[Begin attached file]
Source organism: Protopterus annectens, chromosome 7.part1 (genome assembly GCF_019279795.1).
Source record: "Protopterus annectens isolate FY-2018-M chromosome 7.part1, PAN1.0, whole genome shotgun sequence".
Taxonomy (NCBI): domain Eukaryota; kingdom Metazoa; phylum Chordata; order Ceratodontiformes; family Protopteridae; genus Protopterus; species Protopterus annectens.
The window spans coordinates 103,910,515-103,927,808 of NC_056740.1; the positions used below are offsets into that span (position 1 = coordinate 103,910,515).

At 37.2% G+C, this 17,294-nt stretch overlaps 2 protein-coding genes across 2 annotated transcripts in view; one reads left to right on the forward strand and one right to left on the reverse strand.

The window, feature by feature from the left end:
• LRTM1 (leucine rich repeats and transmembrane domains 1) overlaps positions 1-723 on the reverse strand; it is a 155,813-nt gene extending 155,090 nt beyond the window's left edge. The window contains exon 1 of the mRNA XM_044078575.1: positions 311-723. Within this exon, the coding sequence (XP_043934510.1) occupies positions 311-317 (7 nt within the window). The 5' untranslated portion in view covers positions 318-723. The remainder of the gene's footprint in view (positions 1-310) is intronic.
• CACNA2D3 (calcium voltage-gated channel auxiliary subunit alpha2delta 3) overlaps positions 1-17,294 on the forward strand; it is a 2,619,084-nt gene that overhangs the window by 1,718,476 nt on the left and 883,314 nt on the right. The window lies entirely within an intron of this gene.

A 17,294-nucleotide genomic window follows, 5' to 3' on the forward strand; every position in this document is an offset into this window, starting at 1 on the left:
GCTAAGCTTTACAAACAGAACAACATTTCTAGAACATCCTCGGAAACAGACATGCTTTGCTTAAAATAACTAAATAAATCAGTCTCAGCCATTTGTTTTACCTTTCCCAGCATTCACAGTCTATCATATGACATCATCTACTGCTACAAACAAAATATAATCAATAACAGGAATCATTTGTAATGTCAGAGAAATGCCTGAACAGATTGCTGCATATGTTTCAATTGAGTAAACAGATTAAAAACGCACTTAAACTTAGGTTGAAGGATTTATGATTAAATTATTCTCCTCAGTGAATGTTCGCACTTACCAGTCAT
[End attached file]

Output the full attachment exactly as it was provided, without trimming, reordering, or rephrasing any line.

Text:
Source organism: Protopterus annectens, chromosome 7.part1 (genome assembly GCF_019279795.1).
Source record: "Protopterus annectens isolate FY-2018-M chromosome 7.part1, PAN1.0, whole genome shotgun sequence".
Taxonomy (NCBI): domain Eukaryota; kingdom Metazoa; phylum Chordata; order Ceratodontiformes; family Protopteridae; genus Protopterus; species Protopterus annectens.
The window spans coordinates 103,910,515-103,927,808 of NC_056740.1; the positions used below are offsets into that span (position 1 = coordinate 103,910,515).

At 37.2% G+C, this 17,294-nt stretch overlaps 2 protein-coding genes across 2 annotated transcripts in view; one reads left to right on the forward strand and one right to left on the reverse strand.

The window, feature by feature from the left end:
• LRTM1 (leucine rich repeats and transmembrane domains 1) overlaps positions 1-723 on the reverse strand; it is a 155,813-nt gene extending 155,090 nt beyond the window's left edge. The window contains exon 1 of the mRNA XM_044078575.1: positions 311-723. Within this exon, the coding sequence (XP_043934510.1) occupies positions 311-317 (7 nt within the window). The 5' untranslated portion in view covers positions 318-723. The remainder of the gene's footprint in view (positions 1-310) is intronic.
• CACNA2D3 (calcium voltage-gated channel auxiliary subunit alpha2delta 3) overlaps positions 1-17,294 on the forward strand; it is a 2,619,084-nt gene that overhangs the window by 1,718,476 nt on the left and 883,314 nt on the right. The window lies entirely within an intron of this gene.

A 17,294-nucleotide genomic window follows, 5' to 3' on the forward strand; every position in this document is an offset into this window, starting at 1 on the left:
GCTAAGCTTTACAAACAGAACAACATTTCTAGAACATCCTCGGAAACAGACATGCTTTGCTTAAAATAACTAAATAAATCAGTCTCAGCCATTTGTTTTACCTTTCCCAGCATTCACAGTCTATCATATGACATCATCTACTGCTACAAACAAAATATAATCAATAACAGGAATCATTTGTAATGTCAGAGAAATGCCTGAACAGATTGCTGCATATGTTTCAATTGAGTAAACAGATTAAAAACGCACTTAAACTTAGGTTGAAGGATTTATGATTAAATTATTCTCCTCAGTGAATGTTCGCACTTACCAGTCAT